But Gra­ham E. Budd of Upp­sa­la Uni­vers­ity in Swe­den, writ­ing a com­men­tary ac­com­pa­nying the pa­per in Na­ture, ar­gued that the case is not yet closed. Pos­si­ble al­ter­na­tive sce­nar­i­os, he wrote, in­clude that F. pro­tensa has been mis­clas­si­fied, or that the si­m­i­lar­ity of its brain to that of mod­ern arthro­pods is more of a co­in­ci­dence than ev­i­dence of a di­rect ev­o­lu­tion­ary link.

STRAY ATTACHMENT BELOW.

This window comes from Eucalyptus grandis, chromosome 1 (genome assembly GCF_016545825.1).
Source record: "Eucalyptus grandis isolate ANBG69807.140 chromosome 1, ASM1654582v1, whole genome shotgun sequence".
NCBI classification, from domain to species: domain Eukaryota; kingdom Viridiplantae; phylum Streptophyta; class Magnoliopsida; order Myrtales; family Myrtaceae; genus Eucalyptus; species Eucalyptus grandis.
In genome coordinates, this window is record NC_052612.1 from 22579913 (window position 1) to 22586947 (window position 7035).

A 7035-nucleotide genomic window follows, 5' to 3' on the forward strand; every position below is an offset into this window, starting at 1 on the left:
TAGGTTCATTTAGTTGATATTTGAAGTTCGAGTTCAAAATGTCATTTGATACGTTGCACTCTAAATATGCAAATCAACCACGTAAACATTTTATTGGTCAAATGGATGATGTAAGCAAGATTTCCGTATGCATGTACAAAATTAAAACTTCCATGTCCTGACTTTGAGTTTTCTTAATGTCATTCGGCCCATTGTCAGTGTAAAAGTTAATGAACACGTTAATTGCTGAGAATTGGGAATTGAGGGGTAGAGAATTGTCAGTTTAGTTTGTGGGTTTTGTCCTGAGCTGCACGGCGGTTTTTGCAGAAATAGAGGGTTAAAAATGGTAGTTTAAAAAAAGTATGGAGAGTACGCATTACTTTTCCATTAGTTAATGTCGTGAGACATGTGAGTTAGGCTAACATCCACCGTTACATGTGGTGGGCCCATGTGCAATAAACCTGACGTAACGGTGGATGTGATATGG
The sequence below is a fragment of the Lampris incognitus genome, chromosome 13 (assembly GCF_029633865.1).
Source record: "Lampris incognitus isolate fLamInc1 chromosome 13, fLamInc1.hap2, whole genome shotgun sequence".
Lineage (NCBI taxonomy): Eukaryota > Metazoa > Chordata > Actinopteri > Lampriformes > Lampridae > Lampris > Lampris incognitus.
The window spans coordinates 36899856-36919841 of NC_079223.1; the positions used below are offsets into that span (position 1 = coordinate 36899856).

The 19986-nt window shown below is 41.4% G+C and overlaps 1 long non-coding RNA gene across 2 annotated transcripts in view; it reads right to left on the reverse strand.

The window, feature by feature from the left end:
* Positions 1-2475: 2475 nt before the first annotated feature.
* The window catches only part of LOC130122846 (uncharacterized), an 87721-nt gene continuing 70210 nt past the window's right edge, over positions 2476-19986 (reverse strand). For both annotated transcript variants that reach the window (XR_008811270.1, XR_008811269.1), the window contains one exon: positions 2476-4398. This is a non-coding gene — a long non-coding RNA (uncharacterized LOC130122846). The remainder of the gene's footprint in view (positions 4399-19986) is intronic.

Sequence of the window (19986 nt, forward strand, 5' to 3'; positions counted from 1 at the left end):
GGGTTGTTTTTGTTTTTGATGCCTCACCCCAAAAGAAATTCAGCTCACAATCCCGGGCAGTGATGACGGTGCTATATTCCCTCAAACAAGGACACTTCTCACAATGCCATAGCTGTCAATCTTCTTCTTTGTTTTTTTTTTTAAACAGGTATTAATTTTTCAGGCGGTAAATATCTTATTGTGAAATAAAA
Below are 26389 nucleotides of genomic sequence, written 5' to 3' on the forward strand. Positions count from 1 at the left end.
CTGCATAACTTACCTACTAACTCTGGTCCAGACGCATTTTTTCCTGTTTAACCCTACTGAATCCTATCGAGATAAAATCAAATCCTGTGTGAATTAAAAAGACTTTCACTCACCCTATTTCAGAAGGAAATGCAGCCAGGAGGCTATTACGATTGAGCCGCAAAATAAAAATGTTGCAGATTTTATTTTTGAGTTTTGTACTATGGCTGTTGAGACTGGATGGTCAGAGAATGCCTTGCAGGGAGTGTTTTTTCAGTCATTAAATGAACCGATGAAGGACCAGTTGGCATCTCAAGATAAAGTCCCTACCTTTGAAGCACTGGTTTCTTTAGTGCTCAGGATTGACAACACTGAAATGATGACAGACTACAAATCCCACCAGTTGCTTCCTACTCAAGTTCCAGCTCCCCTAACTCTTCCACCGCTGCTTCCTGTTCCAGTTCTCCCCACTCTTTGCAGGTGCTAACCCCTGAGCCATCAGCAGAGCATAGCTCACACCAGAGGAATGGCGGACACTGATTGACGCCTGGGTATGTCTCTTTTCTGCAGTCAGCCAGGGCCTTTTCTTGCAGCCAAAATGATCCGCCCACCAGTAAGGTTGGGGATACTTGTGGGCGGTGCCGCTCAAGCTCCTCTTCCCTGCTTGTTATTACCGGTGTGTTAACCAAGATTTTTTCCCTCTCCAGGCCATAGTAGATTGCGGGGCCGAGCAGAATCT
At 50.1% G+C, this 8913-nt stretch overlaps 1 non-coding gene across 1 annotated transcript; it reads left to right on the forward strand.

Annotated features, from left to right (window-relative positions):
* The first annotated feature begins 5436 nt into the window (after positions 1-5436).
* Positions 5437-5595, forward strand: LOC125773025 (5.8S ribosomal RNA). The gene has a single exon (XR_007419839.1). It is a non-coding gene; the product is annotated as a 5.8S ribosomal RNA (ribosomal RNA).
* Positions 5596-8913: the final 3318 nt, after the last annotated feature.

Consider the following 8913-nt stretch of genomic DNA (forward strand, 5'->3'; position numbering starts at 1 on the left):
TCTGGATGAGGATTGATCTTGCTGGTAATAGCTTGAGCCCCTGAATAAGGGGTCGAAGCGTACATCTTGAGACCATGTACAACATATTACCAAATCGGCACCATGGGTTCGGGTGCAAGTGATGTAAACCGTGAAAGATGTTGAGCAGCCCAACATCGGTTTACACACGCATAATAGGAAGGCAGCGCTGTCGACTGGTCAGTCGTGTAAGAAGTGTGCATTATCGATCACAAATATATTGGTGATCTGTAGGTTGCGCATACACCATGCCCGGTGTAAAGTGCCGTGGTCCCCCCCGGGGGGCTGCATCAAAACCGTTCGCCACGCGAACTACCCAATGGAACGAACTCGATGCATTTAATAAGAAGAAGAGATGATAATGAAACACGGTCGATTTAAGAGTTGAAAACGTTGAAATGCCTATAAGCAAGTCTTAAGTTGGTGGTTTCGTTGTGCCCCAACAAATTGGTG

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A remarkably well-preserved fossil of an extinct, worm-like animal shows anatomically complex brains evolved earlier than previously thought, researchers announce in a new study. Embedded in stones formed from mud deposits during the so-called Cambrian period 520 million years ago, scientists said, the roughly three-inch-long fossil represents a primitive lineage of arthropods. Arthropods are the part of the evolutionary family tree that has produced insects, spiders and crustaceans, such as crabs and lobsters. The fossil belongs to the species Fuxianhuia protensa, which combining an advanced brain anatomy with a primitive body plan, and can now be seen as a “missing link” that sheds light on the evolution of arthropods, the researchers said. The finding is described in a paper published in the Oct. 11 issue of the research journal Nature. The authors, University of Arizona neurobiologist Nicholas Strausfeld and colleagues, say the find is a “transformative” discovery that could resolve a long-standing debate about how and when complex brains evolved. The fossil was unearthed in China’s Yunnan Province. “No one expected such an advanced brain would have evolved so early in the history of multicellular animals,” said Strausfeld. Paleontologists and evolutionary biologists have yet to agree on exactly how arthropods evolved, especially on what the common ancestor looked like that gave rise to insects, he added. “There has been a very long debate about the origin of insects,” Strausfeld said, adding that two main scenarios have been under consideration. Some say insects evolved from an ancestor of the malacostracans, a group of crustaceans that include crabs and shrimp. Others point to a lineage of less widely known, and simpler-brained crustaceans called branchiopods, which include, for example, brine shrimp. But the discovery of a complex brain anatomy in an otherwise primitive organism such as Fuxianhuia makes this scenario unlikely, members of Strausfeld’s group said. That’s because the finding of a complex brain so early in arthropod history suggests that is a normal arthropod trait—so the branchiopods got their plainer brains due to some later simplification that makes them a side branch in the tree. The shape of the fossilized brain “matches that of a comparable sized modern malacostracan,” the authors wrote. “There have been all sorts of implications why branchiopods shouldn’t be the ancestors of insects,” Strausfeld added. “Many of us thought the proof in the pudding would be a fossil that would show a malacostracan-like brain in a creature that lived long before the origin of the branchiopods; and bingo! This is what this is.” But Graham E. Budd of Uppsala University in Sweden, writing a commentary accompanying the paper in Nature, argued that the case is not yet closed. Possible alternative scenarios, he wrote, include that F. protensa has been misclassified, or that the similarity of its complex brain to that of modern arthropods is more of a coincidence than evidence of a direct evolutionary link.